Adapted from “The Danger of ‘Take It or Leave It,’” by Ian Larkin (professor, Harvard Business School), first published in the Negotiation newsletter, January 2010.
Imagine that one of your organization’s suppliers, with whom you have been very happy, recently lost its only other big customer. Your contract comes up for renegotiation next month. You know the supplier can’t afford to lose your business. In fact, it faces bankruptcy if you don’t continue your relationship. You have a good idea of the supplier’s cost structure. Should you simply demand that it sell to you at cost, plus perhaps a small profit margin?
When you appear to have all the bargaining power, it’s tempting to make take-it-or-leave-it offers that appear reasonable. Many impartial observers would consider the offer you’re contemplating to be objectively fair, for example, because your supplier would not lose money and has little choice but to accept your terms. In other words, you have all the power in this negotiation, and it seems as if your supplier will realize this fact and accede to your proposal.
But you need to be cautious in situations such as this. In a seminal series of experiments, scholars have found that perceived fairness, not impartial analysis, often drives the behavior of the powerless party in such cases. In experiments using the “ultimatum game,” one person (“the proposer”) is endowed with a certain amount of money—say $10. She then must propose a split of the money to another person (“the responder”) who must either accept or reject the offer. If the responder rejects the offer, neither side gets any money. Economic analysis suggests the responder should accept any proposed split because a rejection would leave both parties with nothing. Recognizing this, the proposer should offer only a small amount of money to the responder, such as $1 out of $10.
Yet people behave very differently from this prediction. Well over half of responders who receive only a token offer from the proposer reject it. Also, proposers typically offer nearly 40% of the money, suggesting they recognize that responders are likely to reject small offers. Across cultures and even when substantial sums of money are at stake, the results do not change significantly.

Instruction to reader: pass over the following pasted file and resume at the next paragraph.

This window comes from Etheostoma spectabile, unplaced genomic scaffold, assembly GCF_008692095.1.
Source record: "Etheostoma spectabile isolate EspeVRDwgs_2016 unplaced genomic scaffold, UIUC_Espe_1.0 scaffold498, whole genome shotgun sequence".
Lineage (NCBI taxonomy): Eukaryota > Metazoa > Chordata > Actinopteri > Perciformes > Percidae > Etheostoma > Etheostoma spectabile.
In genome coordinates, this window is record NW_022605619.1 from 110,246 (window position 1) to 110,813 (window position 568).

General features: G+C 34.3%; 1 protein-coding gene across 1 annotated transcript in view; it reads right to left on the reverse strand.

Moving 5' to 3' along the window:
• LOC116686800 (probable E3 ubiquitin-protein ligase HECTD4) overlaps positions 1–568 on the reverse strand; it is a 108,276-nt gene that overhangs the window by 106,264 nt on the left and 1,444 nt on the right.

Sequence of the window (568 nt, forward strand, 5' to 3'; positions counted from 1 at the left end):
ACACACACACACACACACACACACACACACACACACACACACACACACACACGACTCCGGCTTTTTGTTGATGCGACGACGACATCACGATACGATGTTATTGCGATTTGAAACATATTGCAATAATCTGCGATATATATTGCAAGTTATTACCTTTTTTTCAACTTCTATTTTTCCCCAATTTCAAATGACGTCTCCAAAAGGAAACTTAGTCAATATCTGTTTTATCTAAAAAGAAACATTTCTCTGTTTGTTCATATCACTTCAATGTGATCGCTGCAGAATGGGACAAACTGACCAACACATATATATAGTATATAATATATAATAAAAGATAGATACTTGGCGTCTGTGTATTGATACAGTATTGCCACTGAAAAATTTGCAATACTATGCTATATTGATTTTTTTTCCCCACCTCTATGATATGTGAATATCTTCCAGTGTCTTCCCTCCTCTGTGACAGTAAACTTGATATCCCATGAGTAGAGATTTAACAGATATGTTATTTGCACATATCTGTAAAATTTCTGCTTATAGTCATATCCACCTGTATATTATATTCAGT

As this research demonstrates, we often have strongly negative, emotional responses to proposals that leave us with very little of the value from a relationship, no matter how fair such offers are from a rational economic perspective. To avoid the emotional cost of accepting an offer that gives us very little, we often react self-destructively. For example, private equity companies report that retailers facing bankruptcy often choose to close their doors rather than accept a low offer that would leave the owners better off.
In your case, the supplier might reject your terms and risk bankruptcy rather than ceding almost all the value of the relationship to you. In short, just because you have all the power in your upcoming negotiation doesn’t mean you should squeeze all the value from your supplier. This is especially true if you have good relations with the supplier and want to work with the company in the future.
Of course, you’re certainly within your rights to request a price reduction from the supplier. When doing so, consider tried-and-true negotiation methods such as justifying your request and probing to learn your supplier’s interests—perhaps, for example, a long-term contract that frees it from its current threat.